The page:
The Times says that RAF personnel in Cyprus are already gearing up for military action in advance of the Commons vote. Should air strikes be ordered, RAF Akrotiri "will be used for the first time as the launchpad for bombing raids by British warplanes on another country", says the paper. "Up until now, Greek Cypriots have been reluctant for it to be used in any offensive action against nearby Arab states. But the threat from Islamic State appears to have altered that mindset."
In his analysis for the Daily Mirror, Chris Hughes says this "could be the operation which sees the West finally steer the Middle East out of its current barbaric mess" but that it will take decades. Even then, "the tricky bit will be when Western forces are seen to leave, while actually staying to help out when needed," he adds.
Britain should be prepared for a "long, bloody, expensive war", according to retired Gulf War officer Maj Gen Tim Cross. In the Sun, he spells out the risks to allied forces, says it's "inevitable" that civilians will die and warns that air power alone will not defeat IS.
Meanwhile, the Daily Express highlights an early success of the US bombing campaign that began on Monday, backed by five Arab states. A man it calls "the world's most evil terrorist" - Mohsin Al Fadhli, who leads the Khorasan group of militants - was among 50 al-Qaeda veterans killed in the first wave of US air strikes, it reports.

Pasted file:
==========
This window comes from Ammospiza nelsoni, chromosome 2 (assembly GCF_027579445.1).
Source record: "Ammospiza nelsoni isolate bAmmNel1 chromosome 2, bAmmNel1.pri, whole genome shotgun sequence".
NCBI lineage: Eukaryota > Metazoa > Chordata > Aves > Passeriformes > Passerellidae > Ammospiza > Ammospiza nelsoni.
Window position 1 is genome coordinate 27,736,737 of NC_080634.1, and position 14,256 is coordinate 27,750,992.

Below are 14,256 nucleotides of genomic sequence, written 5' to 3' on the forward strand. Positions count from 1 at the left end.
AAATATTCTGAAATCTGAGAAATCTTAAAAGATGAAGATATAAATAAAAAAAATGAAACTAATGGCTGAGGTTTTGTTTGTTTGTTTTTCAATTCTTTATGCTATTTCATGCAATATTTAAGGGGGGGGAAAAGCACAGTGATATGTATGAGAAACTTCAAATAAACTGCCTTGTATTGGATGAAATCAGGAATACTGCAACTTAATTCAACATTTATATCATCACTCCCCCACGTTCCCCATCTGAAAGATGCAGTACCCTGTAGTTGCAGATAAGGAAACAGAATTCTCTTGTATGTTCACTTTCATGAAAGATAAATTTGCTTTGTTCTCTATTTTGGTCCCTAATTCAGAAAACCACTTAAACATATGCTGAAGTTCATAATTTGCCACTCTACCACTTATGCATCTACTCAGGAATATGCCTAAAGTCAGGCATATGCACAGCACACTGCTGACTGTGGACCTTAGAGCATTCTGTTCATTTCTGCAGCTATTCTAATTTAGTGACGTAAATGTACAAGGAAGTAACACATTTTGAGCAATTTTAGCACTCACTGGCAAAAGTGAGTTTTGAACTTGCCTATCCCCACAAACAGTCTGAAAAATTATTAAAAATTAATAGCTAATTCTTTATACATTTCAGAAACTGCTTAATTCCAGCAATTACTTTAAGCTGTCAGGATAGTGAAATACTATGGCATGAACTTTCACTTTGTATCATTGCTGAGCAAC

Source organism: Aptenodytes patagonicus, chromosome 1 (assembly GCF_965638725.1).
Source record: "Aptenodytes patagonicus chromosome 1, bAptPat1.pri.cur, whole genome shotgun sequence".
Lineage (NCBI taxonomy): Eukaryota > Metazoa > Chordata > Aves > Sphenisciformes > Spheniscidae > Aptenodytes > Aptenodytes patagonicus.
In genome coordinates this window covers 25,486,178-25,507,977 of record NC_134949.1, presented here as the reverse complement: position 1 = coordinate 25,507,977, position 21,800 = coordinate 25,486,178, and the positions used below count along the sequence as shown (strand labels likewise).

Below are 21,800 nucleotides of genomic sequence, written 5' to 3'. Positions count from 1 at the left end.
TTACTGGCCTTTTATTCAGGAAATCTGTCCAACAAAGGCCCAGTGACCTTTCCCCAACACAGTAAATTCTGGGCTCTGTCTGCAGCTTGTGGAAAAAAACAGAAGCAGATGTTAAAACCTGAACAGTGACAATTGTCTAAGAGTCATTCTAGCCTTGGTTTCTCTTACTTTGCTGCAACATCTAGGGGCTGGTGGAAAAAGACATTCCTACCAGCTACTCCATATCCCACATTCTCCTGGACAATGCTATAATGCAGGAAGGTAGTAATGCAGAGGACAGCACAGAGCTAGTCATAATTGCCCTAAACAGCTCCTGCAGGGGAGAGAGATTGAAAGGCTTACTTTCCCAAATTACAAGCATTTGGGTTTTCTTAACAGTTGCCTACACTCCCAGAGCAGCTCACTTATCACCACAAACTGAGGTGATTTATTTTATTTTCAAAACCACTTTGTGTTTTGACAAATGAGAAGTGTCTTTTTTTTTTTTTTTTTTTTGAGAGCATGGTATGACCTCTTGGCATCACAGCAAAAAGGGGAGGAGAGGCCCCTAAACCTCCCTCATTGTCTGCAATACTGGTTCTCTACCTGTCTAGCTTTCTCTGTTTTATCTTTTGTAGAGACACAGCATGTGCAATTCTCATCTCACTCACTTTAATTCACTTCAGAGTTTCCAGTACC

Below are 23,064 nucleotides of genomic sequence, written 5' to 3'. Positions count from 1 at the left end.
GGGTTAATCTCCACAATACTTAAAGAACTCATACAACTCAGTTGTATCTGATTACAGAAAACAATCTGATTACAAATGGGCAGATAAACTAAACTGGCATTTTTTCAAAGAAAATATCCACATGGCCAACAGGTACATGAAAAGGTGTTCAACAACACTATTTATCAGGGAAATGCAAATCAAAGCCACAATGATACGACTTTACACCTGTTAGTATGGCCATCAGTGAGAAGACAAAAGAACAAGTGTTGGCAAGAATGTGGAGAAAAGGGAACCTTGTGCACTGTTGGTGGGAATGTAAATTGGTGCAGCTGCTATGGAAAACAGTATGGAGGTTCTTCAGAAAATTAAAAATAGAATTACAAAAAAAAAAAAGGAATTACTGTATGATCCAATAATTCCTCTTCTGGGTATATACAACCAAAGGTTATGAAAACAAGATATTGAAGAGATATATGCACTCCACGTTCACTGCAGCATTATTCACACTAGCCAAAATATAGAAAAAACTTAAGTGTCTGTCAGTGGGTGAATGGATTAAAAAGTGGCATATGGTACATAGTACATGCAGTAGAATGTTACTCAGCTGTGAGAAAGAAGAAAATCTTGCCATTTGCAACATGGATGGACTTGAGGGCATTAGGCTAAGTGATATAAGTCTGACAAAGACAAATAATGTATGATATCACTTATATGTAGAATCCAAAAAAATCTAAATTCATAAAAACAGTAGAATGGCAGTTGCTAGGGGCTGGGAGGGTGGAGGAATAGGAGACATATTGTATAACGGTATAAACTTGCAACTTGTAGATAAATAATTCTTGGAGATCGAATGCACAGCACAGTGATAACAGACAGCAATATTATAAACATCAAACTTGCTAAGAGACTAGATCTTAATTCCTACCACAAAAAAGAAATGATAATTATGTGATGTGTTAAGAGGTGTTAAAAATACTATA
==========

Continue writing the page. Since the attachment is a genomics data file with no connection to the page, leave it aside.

Posh frock shop
Much excitement is generated by the opening of Victoria Beckham's first London store, on Dover Street in Mayfair.
Metro's Naomi Mdudu was given a sneak preview by the owner, who assures her there will be no "Pretty Woman moments", telling her: "I think we've all been into stores where we've been made to feel like we shouldn't really be there. I don't want people to feel frightened or scared to come in."
That doesn't impress Deborah Ross, who writes in the Times: "I like snotty, particularly if it means being ignored. I don't mind being looked over contemptuously and then ignored, as long as I'm ignored... I don't want to exist in shops. I want to go in, not buy anything (probably), not make friends, then leave without having to do that over-bright 'Thanks! Bye!' which is always excruciating."
Telegraph fashion editor Lisa Armstrong, who was also on the tour, notices Mrs Beckham's trousers speckled with dust from the whitewashed walls. "I don't think she has been wielding a paintbrush, but she has overseen all the details (polished concrete floors, gold chain suspended clothes rails, American walnut counters) proposed by her architect, Farshid Moussavi, whose previous projects include, somewhat tellingly, the Museum of Contemporary Art in Cleveland.